About Maintenance of Way

“We will be the best parents in the whole damn world. He or she will have the best of everything, if I have to work seven days a week, 24 hrs a day.”

Cpl. George T. Pidgeon

-U.S. Marine Corps Cpl. George T. Pidgeon

June 8, 1945

Tinian Island

“The woman we buried today was not your grandmother.”

-My father

March 2012

Cincinnati, Ohio

“Maintenance of Way” is a railroad term, and it refers to the crews responsible for building, maintaining, and repairing tracks, bridges, any part of a railroad’s infrastructure.

The letters “M.O.W.” often appear on the hard helmets of the men and women who populate these departments, and it’s true that you can’t run trains without tracks, and you don’t have tracks without “M.O.W.”

My father, Mike, and me along tracks in Adrian, Mich.

My father, Mike, worked in M.O.W. for more than 40 years as a track laborer and crew supervisor, and there are few in the world who know more about the engineering of railroad tracks than him. What I never knew, though, until I was 33 years old was how his own life ran on tracks that needed repair.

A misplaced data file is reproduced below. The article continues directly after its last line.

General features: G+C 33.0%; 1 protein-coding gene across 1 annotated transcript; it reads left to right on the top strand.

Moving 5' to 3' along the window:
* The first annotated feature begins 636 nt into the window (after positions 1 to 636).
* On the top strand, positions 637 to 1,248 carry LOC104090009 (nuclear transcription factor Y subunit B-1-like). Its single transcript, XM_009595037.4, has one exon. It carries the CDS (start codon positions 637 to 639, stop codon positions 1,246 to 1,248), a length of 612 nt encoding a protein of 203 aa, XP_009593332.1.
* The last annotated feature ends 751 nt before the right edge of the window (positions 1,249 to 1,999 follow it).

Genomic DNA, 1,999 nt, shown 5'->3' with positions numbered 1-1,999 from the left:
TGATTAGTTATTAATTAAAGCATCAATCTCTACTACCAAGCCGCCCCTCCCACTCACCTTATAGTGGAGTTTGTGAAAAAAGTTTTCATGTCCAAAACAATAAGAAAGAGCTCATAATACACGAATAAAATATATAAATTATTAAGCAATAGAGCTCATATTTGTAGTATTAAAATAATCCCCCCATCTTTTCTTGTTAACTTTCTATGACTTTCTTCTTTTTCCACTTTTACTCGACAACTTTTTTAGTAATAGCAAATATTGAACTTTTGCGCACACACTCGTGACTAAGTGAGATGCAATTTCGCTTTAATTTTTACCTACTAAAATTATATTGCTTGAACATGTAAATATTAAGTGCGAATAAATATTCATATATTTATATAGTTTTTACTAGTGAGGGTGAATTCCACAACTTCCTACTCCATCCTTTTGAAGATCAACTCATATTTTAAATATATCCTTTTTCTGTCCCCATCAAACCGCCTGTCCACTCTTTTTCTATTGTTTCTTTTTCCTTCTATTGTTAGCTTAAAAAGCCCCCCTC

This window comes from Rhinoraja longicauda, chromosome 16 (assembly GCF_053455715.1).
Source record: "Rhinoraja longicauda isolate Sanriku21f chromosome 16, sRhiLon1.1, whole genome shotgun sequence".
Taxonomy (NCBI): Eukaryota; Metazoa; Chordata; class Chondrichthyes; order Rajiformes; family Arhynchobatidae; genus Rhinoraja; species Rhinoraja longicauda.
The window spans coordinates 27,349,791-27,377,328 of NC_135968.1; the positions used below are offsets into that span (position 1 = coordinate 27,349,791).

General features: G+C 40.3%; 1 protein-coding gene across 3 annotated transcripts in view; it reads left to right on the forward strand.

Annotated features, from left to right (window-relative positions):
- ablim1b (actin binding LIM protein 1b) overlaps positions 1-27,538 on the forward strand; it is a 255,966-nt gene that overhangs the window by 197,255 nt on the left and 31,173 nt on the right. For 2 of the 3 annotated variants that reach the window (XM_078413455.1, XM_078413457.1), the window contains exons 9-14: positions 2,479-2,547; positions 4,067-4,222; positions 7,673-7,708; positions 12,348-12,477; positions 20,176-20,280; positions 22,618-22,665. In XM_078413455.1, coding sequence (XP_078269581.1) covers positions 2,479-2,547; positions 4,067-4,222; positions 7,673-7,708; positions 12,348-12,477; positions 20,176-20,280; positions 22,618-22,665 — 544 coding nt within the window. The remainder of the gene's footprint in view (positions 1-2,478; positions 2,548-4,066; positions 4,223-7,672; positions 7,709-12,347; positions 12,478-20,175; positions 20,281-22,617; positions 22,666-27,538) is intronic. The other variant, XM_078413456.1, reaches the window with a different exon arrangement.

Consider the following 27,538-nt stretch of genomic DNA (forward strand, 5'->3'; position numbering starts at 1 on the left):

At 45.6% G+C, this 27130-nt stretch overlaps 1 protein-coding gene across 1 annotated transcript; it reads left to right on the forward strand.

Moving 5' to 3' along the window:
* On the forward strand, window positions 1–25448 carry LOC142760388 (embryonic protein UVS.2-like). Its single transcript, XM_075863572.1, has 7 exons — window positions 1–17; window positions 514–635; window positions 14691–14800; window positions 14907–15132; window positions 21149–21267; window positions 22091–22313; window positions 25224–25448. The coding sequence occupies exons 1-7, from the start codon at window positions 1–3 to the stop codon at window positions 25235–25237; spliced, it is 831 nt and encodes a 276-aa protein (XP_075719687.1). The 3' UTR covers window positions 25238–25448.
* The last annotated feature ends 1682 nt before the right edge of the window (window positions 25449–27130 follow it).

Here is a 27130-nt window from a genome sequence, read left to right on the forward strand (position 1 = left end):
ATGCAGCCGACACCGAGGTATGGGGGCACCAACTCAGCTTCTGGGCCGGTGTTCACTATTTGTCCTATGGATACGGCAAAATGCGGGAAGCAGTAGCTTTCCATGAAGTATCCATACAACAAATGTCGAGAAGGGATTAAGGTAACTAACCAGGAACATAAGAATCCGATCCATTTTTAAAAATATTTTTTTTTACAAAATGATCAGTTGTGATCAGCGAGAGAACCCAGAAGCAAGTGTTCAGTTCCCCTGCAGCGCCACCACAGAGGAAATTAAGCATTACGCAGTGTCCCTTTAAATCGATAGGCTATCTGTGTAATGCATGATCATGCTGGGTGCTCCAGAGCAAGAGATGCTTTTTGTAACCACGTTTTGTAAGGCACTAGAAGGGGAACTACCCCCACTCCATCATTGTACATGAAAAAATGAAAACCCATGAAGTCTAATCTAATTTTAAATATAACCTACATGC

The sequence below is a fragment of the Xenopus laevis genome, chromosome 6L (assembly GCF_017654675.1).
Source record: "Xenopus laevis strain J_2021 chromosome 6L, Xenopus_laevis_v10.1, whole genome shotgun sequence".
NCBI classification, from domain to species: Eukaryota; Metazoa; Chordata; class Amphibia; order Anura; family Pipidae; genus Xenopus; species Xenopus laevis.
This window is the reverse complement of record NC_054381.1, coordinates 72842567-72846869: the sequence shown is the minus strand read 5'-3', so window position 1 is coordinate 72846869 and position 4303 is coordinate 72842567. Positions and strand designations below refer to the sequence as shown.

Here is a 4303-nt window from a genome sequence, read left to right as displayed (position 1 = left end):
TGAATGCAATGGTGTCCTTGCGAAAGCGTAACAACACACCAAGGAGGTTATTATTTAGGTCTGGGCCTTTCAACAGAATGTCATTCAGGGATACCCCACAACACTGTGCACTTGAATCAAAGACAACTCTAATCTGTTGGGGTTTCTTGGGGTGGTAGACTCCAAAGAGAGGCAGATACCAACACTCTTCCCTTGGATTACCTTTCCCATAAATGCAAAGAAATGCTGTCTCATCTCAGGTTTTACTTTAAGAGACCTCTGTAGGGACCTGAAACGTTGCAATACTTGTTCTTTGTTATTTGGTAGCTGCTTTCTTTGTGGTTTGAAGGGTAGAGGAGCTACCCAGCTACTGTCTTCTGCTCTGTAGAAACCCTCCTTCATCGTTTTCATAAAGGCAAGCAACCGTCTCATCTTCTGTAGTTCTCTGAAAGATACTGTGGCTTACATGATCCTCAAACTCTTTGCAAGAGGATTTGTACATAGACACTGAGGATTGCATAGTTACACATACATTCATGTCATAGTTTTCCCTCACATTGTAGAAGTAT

Maintenance of Way, the working title of my memoir, is an investigation into the circumstances around my father’s birth in 1956, how he was forcibly removed from his young mother, and nearly 60 years later, the race to reunite them before it was too late.

Dad revealed the truth of his lineage during a wake for who I thought was my paternal grandmother. That’s when he informed us about his young birth mother, the affair my grandfather had with her in the 1950s, and how after reconciling with his wife, my late grandfather stole their infant son out of the arms of his mistress.

No one had heard from the young woman for decades or knew where she was. All my own father had were three clues.

A name: Dorothy Lipp.

A place: Cincinnati in the 1950s.

And a warning: “My (adopted) mother told me never to go looking for my real mom. She said I wouldn’t like what I

Mary Catherine Pidgeon.


The story of Maintenance of Way takes place over two years as I attempted to uncover the truth of what happened to my father as an infant, even though most people who had been involved had passed away.

And with few clues and the words of a long-dead grandfather known for deception, the chances of ever finding Dorothy Lipp were slim, if that was even her real name.

Here at Pidgeon’s-Eye View, I’m documenting the process of writing this memoir and the attempt to bring to the shelves of a bookstore. I hope through this that you find courage to investigate your own family mysteries and tell your own stories. I hope also to provide insight into the challenges and lessons of writing and publishing a memoir, even sharing insights from others who have gone before us.

You can contact me at dave@pidgeonseyeview.com.